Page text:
Evidence of Good Living or Poor Health? Why Bigger Is Not Always Better

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Published: May 7, 2014


Being Overweight Should No Longer Be Considered “Evidence of Good Living”

Nigeria is a country all too familiar with extremes. The nation was recently declared Africa’s largest economy, yet 80% of the country’s population continues to survive on less than $2 a day.

In the near future, Nigeria may find itself faced with yet another sobering extreme – a nation plagued with the effects of hunger AND obesity.

Being overweight is culturally and socially acceptable in Nigeria, because of its association with wealth and affluence. A “fat” wife is a well-taken care of woman. A man with a belly barely contained by his belt is a man whose wealth must be insurmountable.  When one is looking for a spouse, no one wants someone who looks like the “dry season.”

Historically and currently, agriculture (and farming) has been an economic mainstay in Nigeria. Those who were wealthier and did not have to engage in “hard labor,” stereotypically would be fatter; hence the association between wealth and weight.

As employment opportunities have arisen in urban cities over the years, for many migrating to the cities, levels of physical labor have declined. The global trend of modern-day “fast food” eating has, unfortunately, hit urban Nigeria as well. Cities are strategically paved with fast food establishments – Mr. Biggs, Tantalizers, you name it. High-demanding jobs necessitate large sums of energy – which are readily and conveniently available in fast food items. These foods contain high calories, fat, sugars, cholesterol, etc. – the precursors of obesity.

Obesity and unhealthy eating practices tend to not be viewed as health concerns until complications have manifested in the forms of diabetes, hypertension, cancers, and many diseases that result in shorter life expectancies.

Armed with the mentality that excess weight is analogous to excess wealth and coupled with greater access and consumption of “fast foods” – in the impending “war on obesity,” Nigerians are ill-prepared for battle. However, this fate is not inescapable.

A cultural shift is in order. Wealth should be signified by health – not a number on a scale, the size of a dress (whether it be a 2 or a 14), or the number of suitors outside your door.  Instead, it should be measured by things such as engagement in daily physical activity and daily consumption of nutrient-filled foods. I implore all of us to take 6 steps towards bettering our health.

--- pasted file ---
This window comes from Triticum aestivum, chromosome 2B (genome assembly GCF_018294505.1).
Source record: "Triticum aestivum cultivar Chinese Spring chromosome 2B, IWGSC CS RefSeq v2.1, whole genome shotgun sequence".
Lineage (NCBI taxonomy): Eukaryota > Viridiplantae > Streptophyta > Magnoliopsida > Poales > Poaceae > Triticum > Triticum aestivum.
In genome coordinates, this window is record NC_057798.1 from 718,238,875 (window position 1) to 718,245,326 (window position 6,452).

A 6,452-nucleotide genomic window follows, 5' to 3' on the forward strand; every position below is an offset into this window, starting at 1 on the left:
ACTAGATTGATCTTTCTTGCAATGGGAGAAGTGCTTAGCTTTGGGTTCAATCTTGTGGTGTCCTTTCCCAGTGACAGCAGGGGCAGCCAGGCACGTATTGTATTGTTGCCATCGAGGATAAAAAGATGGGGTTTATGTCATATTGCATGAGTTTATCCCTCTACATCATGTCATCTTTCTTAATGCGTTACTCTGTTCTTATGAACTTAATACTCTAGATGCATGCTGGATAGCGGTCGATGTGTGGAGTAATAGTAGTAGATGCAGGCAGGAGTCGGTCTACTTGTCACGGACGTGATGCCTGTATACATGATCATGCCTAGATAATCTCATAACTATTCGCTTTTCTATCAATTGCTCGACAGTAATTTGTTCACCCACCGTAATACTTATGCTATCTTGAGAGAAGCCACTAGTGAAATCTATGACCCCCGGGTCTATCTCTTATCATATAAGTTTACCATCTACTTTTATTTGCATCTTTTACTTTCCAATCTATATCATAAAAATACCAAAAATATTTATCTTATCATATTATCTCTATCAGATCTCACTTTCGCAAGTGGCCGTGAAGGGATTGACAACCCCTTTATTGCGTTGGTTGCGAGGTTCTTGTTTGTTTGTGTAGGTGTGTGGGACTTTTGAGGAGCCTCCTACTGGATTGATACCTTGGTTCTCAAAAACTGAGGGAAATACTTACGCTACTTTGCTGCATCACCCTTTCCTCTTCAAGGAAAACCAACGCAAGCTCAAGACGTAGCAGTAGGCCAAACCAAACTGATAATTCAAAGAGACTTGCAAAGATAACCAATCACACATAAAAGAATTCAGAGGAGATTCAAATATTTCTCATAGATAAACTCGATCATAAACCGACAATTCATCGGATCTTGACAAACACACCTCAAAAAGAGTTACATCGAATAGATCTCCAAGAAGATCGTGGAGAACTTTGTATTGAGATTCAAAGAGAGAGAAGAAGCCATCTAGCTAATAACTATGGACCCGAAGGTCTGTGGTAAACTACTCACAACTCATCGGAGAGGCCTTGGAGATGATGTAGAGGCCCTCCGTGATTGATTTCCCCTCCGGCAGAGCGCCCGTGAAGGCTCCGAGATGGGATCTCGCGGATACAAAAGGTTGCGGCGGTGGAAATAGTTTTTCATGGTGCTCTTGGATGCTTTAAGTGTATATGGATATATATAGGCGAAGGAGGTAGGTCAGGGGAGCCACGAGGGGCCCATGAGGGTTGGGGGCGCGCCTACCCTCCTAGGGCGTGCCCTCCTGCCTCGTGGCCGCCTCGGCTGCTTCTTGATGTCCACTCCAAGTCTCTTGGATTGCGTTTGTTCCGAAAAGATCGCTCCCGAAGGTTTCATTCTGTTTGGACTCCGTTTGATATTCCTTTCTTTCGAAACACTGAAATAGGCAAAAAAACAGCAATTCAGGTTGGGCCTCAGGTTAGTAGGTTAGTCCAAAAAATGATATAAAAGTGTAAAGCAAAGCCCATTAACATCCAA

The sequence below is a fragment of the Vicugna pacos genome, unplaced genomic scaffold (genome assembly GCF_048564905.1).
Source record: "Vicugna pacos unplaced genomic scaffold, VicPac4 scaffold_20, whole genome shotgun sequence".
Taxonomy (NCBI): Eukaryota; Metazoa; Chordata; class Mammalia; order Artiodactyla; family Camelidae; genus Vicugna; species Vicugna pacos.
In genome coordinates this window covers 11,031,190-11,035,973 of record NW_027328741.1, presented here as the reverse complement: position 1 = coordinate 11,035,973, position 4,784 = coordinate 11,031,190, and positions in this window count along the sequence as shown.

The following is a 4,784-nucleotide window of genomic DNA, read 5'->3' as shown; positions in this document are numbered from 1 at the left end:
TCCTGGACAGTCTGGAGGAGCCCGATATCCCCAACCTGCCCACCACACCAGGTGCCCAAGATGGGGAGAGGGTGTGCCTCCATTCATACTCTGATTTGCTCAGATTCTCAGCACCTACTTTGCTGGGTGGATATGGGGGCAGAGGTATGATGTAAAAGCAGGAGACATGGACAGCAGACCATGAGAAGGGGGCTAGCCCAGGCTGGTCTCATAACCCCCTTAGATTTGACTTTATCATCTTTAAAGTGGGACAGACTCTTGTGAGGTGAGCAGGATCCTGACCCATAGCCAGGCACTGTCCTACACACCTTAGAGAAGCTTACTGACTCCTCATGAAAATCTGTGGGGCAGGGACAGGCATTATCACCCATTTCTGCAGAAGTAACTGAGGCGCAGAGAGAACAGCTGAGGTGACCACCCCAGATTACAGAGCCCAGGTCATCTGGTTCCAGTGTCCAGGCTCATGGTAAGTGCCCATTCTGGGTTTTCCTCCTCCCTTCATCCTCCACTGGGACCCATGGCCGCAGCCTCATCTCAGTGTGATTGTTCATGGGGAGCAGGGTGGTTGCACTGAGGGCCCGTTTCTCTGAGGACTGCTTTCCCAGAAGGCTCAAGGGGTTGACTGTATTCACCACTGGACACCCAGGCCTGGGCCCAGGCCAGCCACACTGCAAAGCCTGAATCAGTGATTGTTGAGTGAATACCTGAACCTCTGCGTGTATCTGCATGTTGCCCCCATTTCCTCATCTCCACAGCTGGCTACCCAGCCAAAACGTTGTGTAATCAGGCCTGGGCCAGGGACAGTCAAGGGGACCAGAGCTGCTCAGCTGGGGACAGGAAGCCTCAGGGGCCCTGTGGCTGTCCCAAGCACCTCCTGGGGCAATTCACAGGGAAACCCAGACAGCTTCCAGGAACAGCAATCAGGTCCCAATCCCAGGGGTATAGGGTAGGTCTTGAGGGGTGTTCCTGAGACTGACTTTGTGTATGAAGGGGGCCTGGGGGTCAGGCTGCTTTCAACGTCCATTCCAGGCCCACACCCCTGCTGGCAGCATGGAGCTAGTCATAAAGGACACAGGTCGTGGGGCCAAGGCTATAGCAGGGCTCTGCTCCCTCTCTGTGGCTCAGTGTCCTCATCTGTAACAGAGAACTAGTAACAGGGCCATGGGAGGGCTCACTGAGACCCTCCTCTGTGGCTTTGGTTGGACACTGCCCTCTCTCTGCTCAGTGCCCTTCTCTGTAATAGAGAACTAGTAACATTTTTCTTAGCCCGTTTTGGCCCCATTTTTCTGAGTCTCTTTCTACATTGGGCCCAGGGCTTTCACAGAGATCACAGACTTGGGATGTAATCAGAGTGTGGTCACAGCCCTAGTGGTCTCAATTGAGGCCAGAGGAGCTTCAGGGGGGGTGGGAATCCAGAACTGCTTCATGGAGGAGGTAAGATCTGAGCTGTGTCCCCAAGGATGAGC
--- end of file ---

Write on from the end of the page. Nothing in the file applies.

Sometimes to improve your life, you need to ACT OUT – out of your norm and out of your comfort zone.

First, honestly and realistically, assess where your health currently stands. Secondly, create an action plan with a clear start date and a set date to evaluate your progress. We, as women, can be our worst enemies when we face ourselves in the mirror. Rather than focusing on the physical and the weight on your scale, focus on incorporating exercise and healthy eating choices into your diet and lifestyle.

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Be definitive with your date choices – we do not want to get lost in the cycle of “I’ll start tomorrow,” knowing that tomorrow will never arrive.
After creating your plan, tell others – friends, family, coworkers, etc. By informing others of your goals and intentions, it creates “positive peer pressure,” in that they will hold you accountable and you will feel obligated to live up to your word.

Next, is the simplest yet most difficult part, obey and follow your plan. You may have setbacks, but do not allow these to deter you. Tomorrow is always a new day.

Finally, once you’ve reached your pre-set evaluation day, update your action plan based on your progress and any areas that can be improved upon. Then, take it from the top and start the process all over again.

REMEMBER – Health is the new evidence of good living! Now, go forth, live long, and thrive!

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About Nina Omeaku

Nina Omeaku is a graduate of Emory University, with her Bachelors of Psychology and Sociology. She is currently pursuing her Juris Doctor at Elon University School of Law and her Master of Public Health at Emory University Rollins School of Public Health, focusing on Health Policy and Management. She is passionate about the intersectional ties between health, policy, and law. Nina is not a very avid “tweeter,” but you can follow her on Instagram (#nina_ohh) or contact her by email (nomeaku@gmail.com).

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